You'll find Justin's complete discography by selecting the Audio page in the drop-down menu of the Music tab at the top. The section below will periodically highlight different albums and facts/stories behind them. We invite you to enjoy a few full-length tracks from the featured album using the embedded players on this page. To listen to more samples or buy tracks from it, click here.
Too Many Heartaches
"If you don't want a song revolving through your brain, don't get this album! It is great, and it stays with you long after you've played it. I just love the Honky Tonk songs, and nobody does them better than Justin Trevino."
~Patricia G. Hedetniemi, Champion, MI
Released in 2004, Too Many Heartaches features a new recording of what many consider to be Justin's signature song: "Texas Honky Tonk." Although this song holds a special place in the hearts of many of Justin's followers, the album is special to Justin for a few reasons.
First, this was both a challenging and rewarding songwriting endeavor for him. Justin penned and composed all but the duets - nine of the album's twelve songs.
Second, he was able to sing duets with individuals he considers both talented and special. Mona McCall, Darrell McCall and Pretty Miss Norma Jean are his duet partners. Besides being singers he admired for vocal talent, the McCalls are as close to family as folks can be without actual blood ties. Moreover, Darrell was (and still is) one of Trevino's major musical influences.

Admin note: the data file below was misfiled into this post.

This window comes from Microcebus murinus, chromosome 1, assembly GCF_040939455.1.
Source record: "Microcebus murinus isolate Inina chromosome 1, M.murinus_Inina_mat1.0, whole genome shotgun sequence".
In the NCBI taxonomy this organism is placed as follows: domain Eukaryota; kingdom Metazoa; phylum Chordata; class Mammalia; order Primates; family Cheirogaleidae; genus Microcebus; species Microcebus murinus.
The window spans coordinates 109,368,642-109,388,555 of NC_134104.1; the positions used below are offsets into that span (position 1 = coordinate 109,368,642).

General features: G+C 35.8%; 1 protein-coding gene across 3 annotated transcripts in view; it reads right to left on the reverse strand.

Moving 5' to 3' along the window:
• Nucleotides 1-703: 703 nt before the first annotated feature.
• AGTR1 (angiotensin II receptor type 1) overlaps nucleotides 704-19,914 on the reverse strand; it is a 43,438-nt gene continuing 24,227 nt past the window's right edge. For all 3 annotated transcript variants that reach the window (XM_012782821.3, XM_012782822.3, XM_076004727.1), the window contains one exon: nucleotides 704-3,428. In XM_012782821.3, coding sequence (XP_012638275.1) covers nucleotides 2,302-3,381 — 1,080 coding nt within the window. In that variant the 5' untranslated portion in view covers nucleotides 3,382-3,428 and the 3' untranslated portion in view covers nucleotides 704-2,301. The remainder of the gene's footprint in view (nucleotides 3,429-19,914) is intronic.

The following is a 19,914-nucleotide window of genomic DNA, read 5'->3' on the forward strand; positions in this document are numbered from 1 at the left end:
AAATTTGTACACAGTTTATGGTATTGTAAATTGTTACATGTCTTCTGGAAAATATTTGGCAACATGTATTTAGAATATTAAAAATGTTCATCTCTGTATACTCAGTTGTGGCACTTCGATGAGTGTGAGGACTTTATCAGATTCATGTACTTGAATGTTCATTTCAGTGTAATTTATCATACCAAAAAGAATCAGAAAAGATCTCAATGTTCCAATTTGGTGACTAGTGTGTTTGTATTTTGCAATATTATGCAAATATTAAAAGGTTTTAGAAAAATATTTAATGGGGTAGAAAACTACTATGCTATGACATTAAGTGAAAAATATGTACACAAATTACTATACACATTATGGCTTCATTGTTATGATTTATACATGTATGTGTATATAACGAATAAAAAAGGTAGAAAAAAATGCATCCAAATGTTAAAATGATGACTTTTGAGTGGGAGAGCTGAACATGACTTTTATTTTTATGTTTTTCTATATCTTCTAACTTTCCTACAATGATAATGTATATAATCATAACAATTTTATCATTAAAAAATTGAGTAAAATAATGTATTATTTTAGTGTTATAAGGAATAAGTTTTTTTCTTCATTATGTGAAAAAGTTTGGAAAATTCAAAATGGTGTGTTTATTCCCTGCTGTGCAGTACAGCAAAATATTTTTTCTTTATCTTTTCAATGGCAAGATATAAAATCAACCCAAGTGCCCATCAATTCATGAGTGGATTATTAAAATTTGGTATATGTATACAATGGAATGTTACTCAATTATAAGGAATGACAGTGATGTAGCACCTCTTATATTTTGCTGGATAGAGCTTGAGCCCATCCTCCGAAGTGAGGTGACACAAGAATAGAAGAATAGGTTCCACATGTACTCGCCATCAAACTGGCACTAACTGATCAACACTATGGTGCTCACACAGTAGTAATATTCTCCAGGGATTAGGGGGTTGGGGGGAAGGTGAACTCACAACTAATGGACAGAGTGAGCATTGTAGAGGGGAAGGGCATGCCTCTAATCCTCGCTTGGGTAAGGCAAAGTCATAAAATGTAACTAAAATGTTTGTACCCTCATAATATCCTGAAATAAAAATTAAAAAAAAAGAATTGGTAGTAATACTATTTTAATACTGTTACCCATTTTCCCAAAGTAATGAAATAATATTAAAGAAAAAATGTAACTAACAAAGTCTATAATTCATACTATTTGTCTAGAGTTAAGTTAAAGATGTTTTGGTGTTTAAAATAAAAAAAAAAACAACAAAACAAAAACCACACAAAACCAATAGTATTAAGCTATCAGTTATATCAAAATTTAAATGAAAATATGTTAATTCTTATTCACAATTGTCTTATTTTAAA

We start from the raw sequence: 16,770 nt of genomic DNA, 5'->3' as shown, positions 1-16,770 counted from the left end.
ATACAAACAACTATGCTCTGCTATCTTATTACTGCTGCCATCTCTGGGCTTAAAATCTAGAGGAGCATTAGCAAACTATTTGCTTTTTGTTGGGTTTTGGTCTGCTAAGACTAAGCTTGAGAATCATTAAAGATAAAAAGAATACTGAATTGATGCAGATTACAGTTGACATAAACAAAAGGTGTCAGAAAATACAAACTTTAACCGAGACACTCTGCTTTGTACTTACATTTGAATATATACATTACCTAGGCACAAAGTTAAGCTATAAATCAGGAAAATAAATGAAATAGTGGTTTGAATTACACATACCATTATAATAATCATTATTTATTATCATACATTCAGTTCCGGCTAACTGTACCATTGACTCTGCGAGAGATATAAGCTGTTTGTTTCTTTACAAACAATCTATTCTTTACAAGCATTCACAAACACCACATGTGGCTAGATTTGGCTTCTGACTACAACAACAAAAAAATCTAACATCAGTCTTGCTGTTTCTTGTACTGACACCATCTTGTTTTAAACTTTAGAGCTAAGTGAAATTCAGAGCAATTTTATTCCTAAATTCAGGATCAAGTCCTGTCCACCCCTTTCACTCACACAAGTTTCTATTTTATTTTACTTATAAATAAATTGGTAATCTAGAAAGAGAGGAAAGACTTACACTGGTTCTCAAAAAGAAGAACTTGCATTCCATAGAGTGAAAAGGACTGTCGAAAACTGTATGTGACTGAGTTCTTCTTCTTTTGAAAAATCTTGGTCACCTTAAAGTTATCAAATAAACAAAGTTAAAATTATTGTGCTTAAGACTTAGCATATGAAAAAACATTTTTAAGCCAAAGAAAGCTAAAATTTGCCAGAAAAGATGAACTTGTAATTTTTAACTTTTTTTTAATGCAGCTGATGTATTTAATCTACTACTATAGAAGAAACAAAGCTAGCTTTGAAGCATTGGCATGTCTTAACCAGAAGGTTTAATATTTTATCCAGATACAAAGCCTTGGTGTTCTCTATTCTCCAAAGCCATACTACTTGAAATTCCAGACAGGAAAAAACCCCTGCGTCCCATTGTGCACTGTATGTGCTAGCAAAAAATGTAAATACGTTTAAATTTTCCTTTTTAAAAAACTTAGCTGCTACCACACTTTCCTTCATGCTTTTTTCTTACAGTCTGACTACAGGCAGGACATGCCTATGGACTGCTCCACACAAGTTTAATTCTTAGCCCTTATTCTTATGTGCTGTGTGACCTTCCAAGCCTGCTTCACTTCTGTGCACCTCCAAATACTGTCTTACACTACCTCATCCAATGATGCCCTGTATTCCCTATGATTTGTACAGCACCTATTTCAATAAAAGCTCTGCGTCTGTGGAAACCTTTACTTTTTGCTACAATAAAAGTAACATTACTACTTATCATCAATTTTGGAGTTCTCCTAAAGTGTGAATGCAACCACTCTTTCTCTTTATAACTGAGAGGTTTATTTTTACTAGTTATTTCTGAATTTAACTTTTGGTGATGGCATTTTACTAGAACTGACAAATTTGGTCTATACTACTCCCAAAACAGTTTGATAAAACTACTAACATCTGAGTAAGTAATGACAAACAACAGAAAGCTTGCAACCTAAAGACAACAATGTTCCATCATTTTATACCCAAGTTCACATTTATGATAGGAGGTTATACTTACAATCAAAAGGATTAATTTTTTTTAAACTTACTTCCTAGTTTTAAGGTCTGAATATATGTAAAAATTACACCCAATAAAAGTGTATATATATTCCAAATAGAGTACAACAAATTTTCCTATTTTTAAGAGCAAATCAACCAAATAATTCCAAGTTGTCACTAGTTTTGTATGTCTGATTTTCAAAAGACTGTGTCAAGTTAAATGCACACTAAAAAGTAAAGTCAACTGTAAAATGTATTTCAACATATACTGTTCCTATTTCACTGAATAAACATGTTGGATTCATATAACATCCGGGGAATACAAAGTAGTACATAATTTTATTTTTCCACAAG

Third, the album features Bob Moore on upright bass. Moore was a key member of a group of first call studio musicians known as the Nashville A-Team. He was named the number one Country Bassist of All Time by Life magazine in 1994. Although Justin had recorded Bob for tracks on other musicians' albums, this was the only time he recorded Moore for the bass tracks on one of his own albums.
Finally, Dicky Overbey did all of the pedal steel work on the album. As Justin said, "Pedal steel music will never be the same since we lost Dicky. He had a one-of-a-kind style and sound...and even to the end, Dicky never got complacent. He was always innovating, always experimenting. He'd get an idea for something way outside the norm and pick it out, and you'd just find yourself saying, 'Man, that's cool!' Sometimes Dicky would even surprise himself when his idea panned out, and he'd be the one saying it." Justin is far from alone. The admiration and appreciation for Dicky's ability is far-reaching among musicians. The country music community was deeply saddened when Dicky passed on October 4, 2014.